Evidence of app developers’ insuppressible optimism can be found in the ever-growing subgenre of apps that let you rate things. And by “things” what I really mean is “people”.
In spite of the swamps of vitriol, cattiness and cyberbullying that pool around their apps, and in spite of getting banned both in schools and by entire countries, app devs keep pumping out new flavors of anonymous feedback/non-anonymous personality rating/secret sharing anonymously except it’s with friends and friends of friends so of course they know it’s you.
It’s all done with starry-eyed promises of e-nirvana: this one will be different, this one will be a “positivity app for positive people!”
And now, there’s a new one. It’s called Sarahah.
Its premise is that you can get “honest feedback from your coworkers and friends”. The app lets your friends be honest with you, it says, because of course people are nice when they’re anonymous (NOT!!!), particularly because they’re
vindictive, back-stabbing spew-holes your “friends”.
By the way, the “real names = civility” notion — a notion that’s been making the rounds since at least the last 30 years — is wrong. Research has actually found that on average, the less identifiable we are online, the more sensitive we are to group norms, whether those norms are to be civil or otherwise.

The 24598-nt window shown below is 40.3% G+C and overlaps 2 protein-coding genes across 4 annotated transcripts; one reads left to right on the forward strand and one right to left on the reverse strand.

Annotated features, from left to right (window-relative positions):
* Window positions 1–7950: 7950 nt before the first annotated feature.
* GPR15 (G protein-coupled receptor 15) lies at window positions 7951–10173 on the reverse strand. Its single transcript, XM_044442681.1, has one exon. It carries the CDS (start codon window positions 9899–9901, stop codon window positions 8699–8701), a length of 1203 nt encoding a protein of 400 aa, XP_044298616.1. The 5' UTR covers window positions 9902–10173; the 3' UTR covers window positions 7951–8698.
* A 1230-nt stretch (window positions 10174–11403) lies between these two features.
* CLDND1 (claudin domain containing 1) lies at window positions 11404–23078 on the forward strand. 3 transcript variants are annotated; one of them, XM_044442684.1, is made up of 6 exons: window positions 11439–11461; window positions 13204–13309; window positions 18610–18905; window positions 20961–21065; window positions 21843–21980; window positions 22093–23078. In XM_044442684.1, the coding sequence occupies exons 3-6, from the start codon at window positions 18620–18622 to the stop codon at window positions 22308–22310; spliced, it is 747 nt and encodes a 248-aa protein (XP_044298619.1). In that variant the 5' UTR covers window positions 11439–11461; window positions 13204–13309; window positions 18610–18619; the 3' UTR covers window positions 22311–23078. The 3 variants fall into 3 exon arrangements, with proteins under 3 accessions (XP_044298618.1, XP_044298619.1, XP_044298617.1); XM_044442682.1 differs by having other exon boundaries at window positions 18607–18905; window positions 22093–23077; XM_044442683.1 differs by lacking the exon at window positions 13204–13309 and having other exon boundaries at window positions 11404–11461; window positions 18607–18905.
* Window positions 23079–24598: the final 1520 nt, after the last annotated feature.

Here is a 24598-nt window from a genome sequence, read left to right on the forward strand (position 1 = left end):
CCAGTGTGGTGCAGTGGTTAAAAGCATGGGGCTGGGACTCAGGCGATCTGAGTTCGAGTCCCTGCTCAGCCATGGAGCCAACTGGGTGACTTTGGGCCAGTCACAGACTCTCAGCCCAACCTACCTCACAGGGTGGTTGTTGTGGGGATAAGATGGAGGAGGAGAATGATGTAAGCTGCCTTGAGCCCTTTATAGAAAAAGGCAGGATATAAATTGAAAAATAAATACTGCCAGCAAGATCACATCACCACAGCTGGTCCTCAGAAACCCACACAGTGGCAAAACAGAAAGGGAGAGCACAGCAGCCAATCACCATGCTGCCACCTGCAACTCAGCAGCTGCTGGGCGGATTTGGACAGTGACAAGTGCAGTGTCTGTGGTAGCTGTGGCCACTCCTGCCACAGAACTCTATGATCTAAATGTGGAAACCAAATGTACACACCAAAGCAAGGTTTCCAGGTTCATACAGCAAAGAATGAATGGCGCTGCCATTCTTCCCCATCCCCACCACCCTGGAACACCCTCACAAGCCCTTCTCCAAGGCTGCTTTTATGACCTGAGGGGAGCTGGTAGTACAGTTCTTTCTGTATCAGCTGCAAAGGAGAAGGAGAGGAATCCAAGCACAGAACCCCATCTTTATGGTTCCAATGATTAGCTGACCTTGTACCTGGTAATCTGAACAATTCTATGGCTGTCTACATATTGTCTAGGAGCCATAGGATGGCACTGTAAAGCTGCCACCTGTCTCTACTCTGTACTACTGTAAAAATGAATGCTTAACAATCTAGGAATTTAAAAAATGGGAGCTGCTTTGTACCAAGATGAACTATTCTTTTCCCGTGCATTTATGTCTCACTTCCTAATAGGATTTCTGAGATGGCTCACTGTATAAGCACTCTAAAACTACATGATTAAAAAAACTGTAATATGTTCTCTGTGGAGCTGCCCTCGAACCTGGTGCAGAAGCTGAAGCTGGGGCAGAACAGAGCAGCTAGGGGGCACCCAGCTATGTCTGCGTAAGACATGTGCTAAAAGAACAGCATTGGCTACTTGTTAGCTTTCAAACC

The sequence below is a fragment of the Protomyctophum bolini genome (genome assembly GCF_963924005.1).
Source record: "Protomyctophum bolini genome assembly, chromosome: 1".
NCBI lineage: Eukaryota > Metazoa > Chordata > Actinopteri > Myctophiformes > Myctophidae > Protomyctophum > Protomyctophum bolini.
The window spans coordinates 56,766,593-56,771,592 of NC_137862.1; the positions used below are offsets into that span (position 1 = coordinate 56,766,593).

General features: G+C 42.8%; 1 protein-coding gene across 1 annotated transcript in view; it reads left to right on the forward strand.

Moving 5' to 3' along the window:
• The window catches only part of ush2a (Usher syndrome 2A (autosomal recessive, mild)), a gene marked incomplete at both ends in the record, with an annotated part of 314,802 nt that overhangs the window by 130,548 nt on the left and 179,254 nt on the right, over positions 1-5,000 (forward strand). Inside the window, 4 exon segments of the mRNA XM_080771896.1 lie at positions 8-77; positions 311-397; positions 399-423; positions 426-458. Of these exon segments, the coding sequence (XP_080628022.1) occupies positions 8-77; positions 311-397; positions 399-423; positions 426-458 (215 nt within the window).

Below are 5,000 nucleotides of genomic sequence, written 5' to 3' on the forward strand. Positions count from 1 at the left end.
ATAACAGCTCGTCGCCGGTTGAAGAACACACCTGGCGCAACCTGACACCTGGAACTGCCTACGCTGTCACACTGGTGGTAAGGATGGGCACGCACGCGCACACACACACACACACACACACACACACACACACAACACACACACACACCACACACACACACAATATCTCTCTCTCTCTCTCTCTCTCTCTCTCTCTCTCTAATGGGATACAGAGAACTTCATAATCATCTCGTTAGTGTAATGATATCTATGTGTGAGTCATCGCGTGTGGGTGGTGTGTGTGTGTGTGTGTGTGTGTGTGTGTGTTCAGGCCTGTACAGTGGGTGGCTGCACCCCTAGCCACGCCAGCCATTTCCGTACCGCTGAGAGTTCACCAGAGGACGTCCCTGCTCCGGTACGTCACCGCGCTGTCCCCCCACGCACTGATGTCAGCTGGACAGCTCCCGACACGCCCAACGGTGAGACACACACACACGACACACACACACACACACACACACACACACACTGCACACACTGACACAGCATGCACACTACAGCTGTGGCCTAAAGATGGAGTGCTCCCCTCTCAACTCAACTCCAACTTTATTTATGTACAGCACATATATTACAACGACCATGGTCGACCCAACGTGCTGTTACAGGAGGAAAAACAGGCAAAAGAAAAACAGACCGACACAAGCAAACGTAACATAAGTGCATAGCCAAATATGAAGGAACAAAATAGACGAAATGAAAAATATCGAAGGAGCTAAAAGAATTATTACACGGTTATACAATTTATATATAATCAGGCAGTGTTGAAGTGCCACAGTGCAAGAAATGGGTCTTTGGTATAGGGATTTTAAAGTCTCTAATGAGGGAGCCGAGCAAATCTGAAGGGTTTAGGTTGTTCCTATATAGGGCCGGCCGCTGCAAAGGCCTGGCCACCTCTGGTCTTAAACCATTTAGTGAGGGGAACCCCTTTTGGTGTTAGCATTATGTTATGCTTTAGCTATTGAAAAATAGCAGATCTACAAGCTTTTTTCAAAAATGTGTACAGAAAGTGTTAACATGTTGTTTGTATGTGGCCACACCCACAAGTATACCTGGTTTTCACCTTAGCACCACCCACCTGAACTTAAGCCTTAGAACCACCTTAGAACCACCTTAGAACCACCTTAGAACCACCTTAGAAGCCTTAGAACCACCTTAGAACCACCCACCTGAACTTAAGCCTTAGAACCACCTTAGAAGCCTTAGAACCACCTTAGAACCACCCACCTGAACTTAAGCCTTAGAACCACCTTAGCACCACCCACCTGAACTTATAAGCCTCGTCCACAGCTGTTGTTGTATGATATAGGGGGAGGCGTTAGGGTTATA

And — this won’t surprise members of minority ethnic groups — real names often lead to discrimination and harassment. One study found that Uber drivers more frequently cancelled the fares of people with African American names, for example.
At any rate, there are more reasons to be anonymous than to air your authentic feelies. Sarahah was actually created by a Saudi Arabian developer, Zain al-Abidin Tawfiq, with the aim of giving employees a forum in which to offer their bosses feedback without fear of retribution. (Sarahah means “candor” or “frankness” in Arabic.)
Tawfiq, who works full-time as a business systems analyst at an oil company in Saudi Arabia, told Mashable that there’s an issue in the workplace that his app is designed to overcome:
People need to communicate frankly to their bosses.
People in the Arab world are, in fact, quite frank, he said. They’re honest and well-connected to family and friends, and they freely spill their true feelings. Still, Tawfiq says, like anywhere, there can be social barriers:
There are barriers like age, sometimes it’s the position, you can’t go to someone who is a grandfather and tell them everything you think about them. Breaking these barriers, that’s what everybody wanted.
Well, that’s one app developer who sure must know whereof he speaks. As Mashable reports, Sarahah has become a viral sensation. The app took off after Tawfiq expanded the user base to the general public and then on to Snapchat users.
By late July, it had spilled out of the Arabic-speaking world and into the English-speaking world to surge to the top of Apple’s App Store’s list of free apps in regions including Australia, Ireland, the US and the UK.
Sarahah essentially allows users to send completely anonymous comments to other users, with no way of the recipient replying or knowing who sent it to them. It’s certainly not the first app to go this route: other anonymous apps such as Yik Yak, Secret, Whisper and ask.fm have all tried it.